The “Cost” of Recovery and Treatment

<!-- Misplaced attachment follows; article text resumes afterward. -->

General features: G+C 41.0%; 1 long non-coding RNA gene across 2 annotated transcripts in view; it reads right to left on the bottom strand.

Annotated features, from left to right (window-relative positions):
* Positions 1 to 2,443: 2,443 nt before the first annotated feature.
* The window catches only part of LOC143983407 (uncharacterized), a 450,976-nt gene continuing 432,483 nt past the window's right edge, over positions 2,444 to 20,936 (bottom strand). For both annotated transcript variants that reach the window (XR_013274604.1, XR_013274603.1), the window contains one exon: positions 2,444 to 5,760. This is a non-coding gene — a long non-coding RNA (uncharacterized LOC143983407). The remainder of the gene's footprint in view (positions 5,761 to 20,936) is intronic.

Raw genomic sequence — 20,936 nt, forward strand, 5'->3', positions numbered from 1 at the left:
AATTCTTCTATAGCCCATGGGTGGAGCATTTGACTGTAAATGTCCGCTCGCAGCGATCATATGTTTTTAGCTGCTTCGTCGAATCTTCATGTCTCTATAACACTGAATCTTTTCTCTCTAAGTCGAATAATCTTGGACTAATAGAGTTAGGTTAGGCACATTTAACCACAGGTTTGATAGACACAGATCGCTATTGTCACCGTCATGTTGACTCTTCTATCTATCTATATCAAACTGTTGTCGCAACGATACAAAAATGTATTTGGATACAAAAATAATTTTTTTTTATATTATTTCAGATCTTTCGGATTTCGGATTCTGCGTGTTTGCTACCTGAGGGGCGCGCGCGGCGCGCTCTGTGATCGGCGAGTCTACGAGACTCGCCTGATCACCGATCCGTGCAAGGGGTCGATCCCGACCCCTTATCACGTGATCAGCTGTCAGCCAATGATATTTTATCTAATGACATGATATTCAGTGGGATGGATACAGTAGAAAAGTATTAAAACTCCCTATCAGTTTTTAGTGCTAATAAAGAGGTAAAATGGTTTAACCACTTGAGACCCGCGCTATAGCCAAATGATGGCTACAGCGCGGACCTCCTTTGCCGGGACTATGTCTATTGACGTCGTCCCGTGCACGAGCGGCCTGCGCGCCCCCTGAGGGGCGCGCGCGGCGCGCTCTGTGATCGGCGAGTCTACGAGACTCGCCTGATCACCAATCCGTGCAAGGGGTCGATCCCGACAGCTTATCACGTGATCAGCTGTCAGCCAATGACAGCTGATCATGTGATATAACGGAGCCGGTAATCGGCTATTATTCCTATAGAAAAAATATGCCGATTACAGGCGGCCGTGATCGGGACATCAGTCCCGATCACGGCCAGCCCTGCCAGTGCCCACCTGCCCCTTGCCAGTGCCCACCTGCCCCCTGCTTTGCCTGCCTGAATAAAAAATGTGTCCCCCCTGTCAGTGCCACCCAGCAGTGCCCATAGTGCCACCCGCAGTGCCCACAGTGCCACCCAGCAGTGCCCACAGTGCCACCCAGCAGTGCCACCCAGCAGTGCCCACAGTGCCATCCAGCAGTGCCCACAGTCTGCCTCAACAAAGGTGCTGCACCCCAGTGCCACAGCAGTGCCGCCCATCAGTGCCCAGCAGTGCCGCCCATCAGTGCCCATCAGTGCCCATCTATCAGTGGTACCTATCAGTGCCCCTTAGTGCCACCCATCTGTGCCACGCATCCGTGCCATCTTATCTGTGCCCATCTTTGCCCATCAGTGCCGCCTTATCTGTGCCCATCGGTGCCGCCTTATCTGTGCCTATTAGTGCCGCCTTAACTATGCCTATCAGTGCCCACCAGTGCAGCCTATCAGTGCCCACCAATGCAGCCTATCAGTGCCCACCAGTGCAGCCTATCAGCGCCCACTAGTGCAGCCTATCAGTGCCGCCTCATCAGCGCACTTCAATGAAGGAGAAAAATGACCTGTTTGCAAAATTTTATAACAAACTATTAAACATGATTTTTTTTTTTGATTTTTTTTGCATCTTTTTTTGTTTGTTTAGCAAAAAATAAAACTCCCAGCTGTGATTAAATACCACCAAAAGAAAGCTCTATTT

I’m not going to pretend that getting treatment for my addiction was cheap. The up-front cost for treatment was difficult to handle, especially since my addiction had already drained my savings, and I’d lost my insurance when I lost my job. Luckily, I was able to get some assistance through the Affordable Care Act. But there was still some cost to me. But you know something? The cost was worth it. And that’s not just me saying that. This is backed up with statistics. Addiction treatment saves money over time, multiple times over. Getting help for my addiction is the only thing that kept me from losing everything. Addiction was, for me, a constant wound to my finances, that bled my finances dry for a very long time. Now that I’m recovered, and I’ve been clean for a year, I’m starting to understand just how hard it hit me – not just in how much I spent on the drugs, but in how much I lost from losing my job and having to start from scratch. And starting from scratch really is what I’m doing. I’m starting a new job (it doesn’t pay nearly as much as my old one), and the money I was saving for a house, car, my future kids’ college, and whatever else, is all gone. Starting over like this is one of the hardest things I’ve ever had to do. But it’s only because I got treatment when I did that I’m even able to do it. I’m glad I’m starting over instead of just being an overdose statistic.